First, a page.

With three conservatives dissenting, court declines to intervene on behalf of Air Force officer who won’t get vaccinated

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The Supreme Court on Monday turned down a plea from a lieutenant colonel in the Air Force Reserve to block the Air Force from disciplining him because he is not vaccinated against COVID-19. Three justices – Clarence Thomas, Samuel Alito, and Neil Gorsuch – indicated that they would have granted the request and allowed him to continue to serve while his appeal continues.

The case, Dunn v. Austin, was brought by Lt. Col. Jonathan Dunn, an Air Force pilot who has served combat tours in Afghanistan and left active duty for the Air Force Reserve eight years ago. Dunn tested positive for COVID-19 last summer and requested a religious exemption from the Department of Defense’s requirement that all active-duty and reserve members of the armed forces be vaccinated against COVID-19. After his request was denied, Dunn was relieved of his command of a squadron; he then went to federal court in California, arguing that the denial of his request for a religious exemption violated both federal law and the Constitution when the Pentagon had granted “thousands” of exemptions for secular reasons.

The federal district court rejected Dunn’s request for a temporary order that would have barred the Air Force from taking action against him because of his failure to be vaccinated, and the U.S. Court of Appeals for the 9th Circuit also declined to step in.

Dunn came to the Supreme Court on April 11, asking the justices to intervene on an emergency basis while the litigation proceeds in the lower courts. In the wake of last month’s order from the justices allowing the Pentagon to consider whether members of the Navy SEALs have been vaccinated when making operational decisions, Dunn indicated that he was not asking the Supreme Court to block the Air Force from making similar decisions in his case. Rather, he wrote, he was seeking only to block the Air Force from “inflicting punishments that deprive him of his First Amendment freedoms and irreparably harm his career, including by categorically precluding him from serving in any unit.”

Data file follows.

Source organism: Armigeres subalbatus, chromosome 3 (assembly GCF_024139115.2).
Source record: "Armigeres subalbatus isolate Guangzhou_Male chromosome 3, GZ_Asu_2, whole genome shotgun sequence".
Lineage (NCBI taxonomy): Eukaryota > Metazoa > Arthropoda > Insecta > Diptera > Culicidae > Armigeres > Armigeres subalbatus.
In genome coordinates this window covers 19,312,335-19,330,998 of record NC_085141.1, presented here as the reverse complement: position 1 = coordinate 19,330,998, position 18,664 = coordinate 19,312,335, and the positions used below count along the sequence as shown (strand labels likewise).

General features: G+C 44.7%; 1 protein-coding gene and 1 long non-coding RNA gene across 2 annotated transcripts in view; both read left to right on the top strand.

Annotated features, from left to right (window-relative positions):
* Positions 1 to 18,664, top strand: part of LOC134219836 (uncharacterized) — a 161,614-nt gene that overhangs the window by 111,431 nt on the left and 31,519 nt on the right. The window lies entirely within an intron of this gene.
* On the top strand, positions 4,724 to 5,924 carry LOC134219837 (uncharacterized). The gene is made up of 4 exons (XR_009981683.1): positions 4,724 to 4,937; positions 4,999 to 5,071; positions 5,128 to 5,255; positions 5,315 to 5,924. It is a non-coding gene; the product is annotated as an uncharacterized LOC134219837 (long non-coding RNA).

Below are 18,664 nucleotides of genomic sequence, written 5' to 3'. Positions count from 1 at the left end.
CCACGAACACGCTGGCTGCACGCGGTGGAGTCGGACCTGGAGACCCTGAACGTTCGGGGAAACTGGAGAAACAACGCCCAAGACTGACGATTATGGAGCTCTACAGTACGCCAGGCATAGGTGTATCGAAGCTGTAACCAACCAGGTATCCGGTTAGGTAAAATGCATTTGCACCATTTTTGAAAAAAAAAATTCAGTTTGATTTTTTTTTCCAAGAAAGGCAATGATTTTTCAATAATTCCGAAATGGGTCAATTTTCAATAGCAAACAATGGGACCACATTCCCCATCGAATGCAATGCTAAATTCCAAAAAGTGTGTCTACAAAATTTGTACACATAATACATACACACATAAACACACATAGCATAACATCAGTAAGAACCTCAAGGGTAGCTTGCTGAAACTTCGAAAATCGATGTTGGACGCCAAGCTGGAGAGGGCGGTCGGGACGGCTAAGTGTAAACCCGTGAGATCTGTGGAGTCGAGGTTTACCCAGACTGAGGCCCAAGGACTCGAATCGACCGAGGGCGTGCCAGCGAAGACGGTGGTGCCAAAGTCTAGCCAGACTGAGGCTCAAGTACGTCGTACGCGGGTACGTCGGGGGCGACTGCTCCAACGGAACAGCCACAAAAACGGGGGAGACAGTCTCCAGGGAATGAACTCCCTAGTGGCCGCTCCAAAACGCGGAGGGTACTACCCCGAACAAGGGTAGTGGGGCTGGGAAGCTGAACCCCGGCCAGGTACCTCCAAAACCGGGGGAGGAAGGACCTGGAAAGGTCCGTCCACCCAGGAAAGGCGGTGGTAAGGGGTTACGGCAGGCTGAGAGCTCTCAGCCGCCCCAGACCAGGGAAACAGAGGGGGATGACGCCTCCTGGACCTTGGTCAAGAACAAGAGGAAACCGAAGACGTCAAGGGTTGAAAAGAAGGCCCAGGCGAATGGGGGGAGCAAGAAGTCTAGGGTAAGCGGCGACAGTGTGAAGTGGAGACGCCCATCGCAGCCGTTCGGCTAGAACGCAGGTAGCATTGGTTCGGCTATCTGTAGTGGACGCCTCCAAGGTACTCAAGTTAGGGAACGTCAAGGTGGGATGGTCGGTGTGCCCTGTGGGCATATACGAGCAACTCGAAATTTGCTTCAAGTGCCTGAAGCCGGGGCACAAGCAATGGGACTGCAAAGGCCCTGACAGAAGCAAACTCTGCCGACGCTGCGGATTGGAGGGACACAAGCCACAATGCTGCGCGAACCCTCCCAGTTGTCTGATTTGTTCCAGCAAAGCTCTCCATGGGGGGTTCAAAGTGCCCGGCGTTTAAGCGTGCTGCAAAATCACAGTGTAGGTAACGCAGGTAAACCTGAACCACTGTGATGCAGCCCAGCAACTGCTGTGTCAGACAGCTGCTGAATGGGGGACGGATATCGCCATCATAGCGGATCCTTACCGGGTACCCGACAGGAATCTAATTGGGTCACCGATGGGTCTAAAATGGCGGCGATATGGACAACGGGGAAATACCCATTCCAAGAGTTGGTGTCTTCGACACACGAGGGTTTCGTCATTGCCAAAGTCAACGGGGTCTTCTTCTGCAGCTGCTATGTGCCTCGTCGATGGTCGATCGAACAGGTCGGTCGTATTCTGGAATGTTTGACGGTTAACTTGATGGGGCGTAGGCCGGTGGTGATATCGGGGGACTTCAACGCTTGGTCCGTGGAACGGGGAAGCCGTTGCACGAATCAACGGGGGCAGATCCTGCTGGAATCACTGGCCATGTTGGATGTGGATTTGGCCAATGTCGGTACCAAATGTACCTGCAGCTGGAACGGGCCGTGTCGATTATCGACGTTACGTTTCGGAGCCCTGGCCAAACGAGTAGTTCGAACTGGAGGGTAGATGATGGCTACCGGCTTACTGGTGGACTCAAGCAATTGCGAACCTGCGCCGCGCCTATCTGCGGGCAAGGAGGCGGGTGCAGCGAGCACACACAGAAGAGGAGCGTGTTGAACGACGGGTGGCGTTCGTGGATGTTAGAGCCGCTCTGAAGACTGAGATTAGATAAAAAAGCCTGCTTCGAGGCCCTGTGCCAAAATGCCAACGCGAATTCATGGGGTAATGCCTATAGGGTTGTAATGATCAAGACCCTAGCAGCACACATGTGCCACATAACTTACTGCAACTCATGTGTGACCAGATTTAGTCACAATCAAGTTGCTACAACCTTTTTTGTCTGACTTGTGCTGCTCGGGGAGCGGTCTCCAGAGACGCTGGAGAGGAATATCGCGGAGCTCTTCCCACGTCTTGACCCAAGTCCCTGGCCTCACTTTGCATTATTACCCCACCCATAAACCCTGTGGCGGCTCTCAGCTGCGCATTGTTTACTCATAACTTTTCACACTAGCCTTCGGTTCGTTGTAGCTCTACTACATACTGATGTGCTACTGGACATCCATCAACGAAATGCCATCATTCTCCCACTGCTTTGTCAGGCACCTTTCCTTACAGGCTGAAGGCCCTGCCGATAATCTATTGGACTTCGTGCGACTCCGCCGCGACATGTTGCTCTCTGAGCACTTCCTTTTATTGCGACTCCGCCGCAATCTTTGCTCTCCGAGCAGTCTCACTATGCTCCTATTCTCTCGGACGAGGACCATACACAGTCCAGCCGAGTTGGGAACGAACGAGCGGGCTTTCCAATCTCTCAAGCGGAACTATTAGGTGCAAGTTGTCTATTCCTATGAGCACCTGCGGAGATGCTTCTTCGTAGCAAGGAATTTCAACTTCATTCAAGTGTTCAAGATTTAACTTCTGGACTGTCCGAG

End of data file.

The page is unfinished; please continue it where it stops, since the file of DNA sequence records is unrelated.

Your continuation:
In a brief filed by U.S. solicitor general Elizabeth Prelogar, the Pentagon urged the justices to stay out of the dispute, noting both that Dunn had not asserted that the COVID-19 vaccine is inconsistent with his Christian faith and that Dunn’s unit “is designed to be deployable worldwide with just 72 hours’ notice,” making vaccination “an essential component of military readiness.” Prelogar added that the Air Force had already relieved Dunn of his command for reasons entirely separate from his refusal to be vaccinated – “poor judgment and abuse of authority.” If the Supreme Court does not step in while Dunn’s appeal continues, Prelogar wrote, Dunn may not be able to receive reservist pay or accrue retirement credits, but if he wins on appeal he can be compensated for those losses.

In a brief unsigned order on Monday, the court denied Dunn’s request for temporary relief. The court did not provide any explanation for its ruling. Thomas, Alito, and Gorsuch indicated – also without any elaboration – that they would have granted Dunn’s request.

This article was originally published at Howe on the Court.



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